I've been frustrated lately with commercials and editorials and advice columns suggesting that I, the frugal reader, should withhold superfluous luxuries. A textbook recently told me that I could afford an $8 / month service by driving past Starbucks every Tuesday without stopping for a cappuccino. That advice irked me, and since reading that chapter, I've noticed the same style rhetoric is pretty common. I saw a commercial this evening that suggested I give my change to charity instead of throwing it on my dresser.
Here's my issue: if I go to Starbucks twice in a year, that's a lot for me - once is a splurge. As a general rule, I don't carry cash, so I have no change to throw on my dresser. On the rare occasions that I do need to use cash, I deposit my change back into my account the first chance I get.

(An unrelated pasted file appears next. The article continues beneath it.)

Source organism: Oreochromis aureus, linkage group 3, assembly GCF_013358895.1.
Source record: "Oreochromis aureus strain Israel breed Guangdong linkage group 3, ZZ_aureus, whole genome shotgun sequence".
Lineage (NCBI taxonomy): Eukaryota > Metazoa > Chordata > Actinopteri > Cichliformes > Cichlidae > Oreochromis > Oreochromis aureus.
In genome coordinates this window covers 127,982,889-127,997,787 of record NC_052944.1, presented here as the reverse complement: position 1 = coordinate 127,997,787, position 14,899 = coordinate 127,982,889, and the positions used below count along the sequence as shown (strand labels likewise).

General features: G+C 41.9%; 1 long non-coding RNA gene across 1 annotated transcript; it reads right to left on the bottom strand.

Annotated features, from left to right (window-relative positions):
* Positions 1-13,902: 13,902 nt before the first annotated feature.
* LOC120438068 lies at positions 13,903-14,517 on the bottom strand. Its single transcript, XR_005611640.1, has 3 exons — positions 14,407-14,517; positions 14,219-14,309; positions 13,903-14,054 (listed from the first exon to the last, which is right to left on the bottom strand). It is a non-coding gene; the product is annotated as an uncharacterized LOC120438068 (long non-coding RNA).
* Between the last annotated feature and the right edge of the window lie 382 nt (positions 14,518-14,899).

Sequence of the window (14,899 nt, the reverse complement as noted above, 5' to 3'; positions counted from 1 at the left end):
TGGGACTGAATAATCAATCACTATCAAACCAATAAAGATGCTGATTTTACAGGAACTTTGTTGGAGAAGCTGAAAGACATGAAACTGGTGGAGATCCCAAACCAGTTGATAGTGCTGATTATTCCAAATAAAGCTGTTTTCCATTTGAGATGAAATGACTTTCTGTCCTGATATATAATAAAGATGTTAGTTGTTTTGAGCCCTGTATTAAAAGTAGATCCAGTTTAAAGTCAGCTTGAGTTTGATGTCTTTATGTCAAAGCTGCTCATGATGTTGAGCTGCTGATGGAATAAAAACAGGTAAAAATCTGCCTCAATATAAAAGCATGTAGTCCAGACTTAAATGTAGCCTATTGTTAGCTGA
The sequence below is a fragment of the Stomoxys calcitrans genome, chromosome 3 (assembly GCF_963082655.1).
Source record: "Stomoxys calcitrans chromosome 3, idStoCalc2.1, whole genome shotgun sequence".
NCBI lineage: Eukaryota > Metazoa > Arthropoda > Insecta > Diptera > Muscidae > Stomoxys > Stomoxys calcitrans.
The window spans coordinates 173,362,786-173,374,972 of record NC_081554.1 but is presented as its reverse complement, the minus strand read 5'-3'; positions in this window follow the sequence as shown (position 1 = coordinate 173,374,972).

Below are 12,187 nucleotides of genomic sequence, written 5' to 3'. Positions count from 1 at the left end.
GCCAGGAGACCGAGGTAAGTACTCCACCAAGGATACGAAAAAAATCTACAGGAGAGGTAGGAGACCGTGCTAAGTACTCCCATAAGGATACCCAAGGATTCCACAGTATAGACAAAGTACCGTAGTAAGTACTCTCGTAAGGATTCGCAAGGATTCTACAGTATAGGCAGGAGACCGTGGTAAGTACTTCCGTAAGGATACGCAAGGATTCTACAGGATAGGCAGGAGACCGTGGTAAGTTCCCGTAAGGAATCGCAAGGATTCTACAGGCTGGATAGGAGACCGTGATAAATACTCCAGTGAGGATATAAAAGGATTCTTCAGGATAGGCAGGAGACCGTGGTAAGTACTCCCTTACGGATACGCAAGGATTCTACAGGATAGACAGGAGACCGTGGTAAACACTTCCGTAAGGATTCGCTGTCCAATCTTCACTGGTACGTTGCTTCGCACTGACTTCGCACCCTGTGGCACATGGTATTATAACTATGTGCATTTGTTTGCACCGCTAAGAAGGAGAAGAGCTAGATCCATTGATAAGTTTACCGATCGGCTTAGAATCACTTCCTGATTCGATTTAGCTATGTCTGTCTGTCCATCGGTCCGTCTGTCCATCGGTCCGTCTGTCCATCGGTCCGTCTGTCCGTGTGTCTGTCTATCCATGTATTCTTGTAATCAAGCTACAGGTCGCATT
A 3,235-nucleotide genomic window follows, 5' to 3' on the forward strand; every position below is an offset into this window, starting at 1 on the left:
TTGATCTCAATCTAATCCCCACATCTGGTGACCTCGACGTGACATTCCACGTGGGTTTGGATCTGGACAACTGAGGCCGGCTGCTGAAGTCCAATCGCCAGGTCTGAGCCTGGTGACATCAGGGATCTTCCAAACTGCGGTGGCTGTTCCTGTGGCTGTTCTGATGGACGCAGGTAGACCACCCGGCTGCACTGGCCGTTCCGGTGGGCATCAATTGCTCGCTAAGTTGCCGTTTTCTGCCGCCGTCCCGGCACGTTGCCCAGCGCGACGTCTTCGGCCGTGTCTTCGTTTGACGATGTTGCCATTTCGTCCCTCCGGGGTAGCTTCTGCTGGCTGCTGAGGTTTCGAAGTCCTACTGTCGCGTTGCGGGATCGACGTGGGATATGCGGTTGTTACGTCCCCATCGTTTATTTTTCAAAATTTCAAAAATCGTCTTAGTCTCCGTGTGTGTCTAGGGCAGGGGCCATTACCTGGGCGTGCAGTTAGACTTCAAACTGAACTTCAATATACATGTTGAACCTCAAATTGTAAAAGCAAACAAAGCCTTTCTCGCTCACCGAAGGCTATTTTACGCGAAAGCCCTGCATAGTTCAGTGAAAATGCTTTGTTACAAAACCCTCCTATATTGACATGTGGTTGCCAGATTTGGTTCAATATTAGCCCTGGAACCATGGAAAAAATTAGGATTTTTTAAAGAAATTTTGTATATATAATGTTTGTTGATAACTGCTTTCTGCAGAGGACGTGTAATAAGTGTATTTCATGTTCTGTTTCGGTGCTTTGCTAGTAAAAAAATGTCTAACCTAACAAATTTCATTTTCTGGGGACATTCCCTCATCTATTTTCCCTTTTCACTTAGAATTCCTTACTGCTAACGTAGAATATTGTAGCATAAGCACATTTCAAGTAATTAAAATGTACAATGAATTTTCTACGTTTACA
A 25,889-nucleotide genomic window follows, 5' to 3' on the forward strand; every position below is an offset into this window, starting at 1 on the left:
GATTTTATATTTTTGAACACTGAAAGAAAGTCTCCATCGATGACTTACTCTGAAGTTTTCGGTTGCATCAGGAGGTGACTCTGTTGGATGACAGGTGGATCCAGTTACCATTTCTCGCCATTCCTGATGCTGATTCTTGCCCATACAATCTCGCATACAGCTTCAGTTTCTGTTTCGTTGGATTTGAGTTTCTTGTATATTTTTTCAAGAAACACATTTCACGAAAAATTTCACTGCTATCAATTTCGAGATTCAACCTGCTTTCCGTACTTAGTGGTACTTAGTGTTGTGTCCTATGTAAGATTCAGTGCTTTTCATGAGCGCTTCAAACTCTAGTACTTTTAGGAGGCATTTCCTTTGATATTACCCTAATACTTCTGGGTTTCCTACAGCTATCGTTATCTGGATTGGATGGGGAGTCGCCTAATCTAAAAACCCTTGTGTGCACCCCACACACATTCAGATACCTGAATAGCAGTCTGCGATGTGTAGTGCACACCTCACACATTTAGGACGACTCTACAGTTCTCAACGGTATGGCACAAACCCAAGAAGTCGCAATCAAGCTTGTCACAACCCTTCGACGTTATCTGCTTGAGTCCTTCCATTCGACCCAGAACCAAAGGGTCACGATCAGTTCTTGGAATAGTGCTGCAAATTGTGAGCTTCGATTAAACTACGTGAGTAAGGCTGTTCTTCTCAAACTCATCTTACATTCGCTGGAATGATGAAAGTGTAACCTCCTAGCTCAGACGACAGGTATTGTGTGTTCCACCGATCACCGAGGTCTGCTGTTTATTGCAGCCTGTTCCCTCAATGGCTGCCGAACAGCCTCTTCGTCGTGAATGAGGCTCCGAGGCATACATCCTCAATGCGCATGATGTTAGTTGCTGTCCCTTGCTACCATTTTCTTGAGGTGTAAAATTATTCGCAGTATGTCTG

The target audience does not have the cash to throw forgetfully on their dressers while sipping a venti mocha they picked up in their spare time. The target audience is already skipping Starbucks and using every bit of change they can find. Like Stephen Colbert said, "Poor people have ceiling fans, dvd players, and coffee makers?! That's not fair! I don't have any of those things. I have central air, a blu-ray player, and I get my coffee at Starbucks everyday.” The disconnect is at least that real.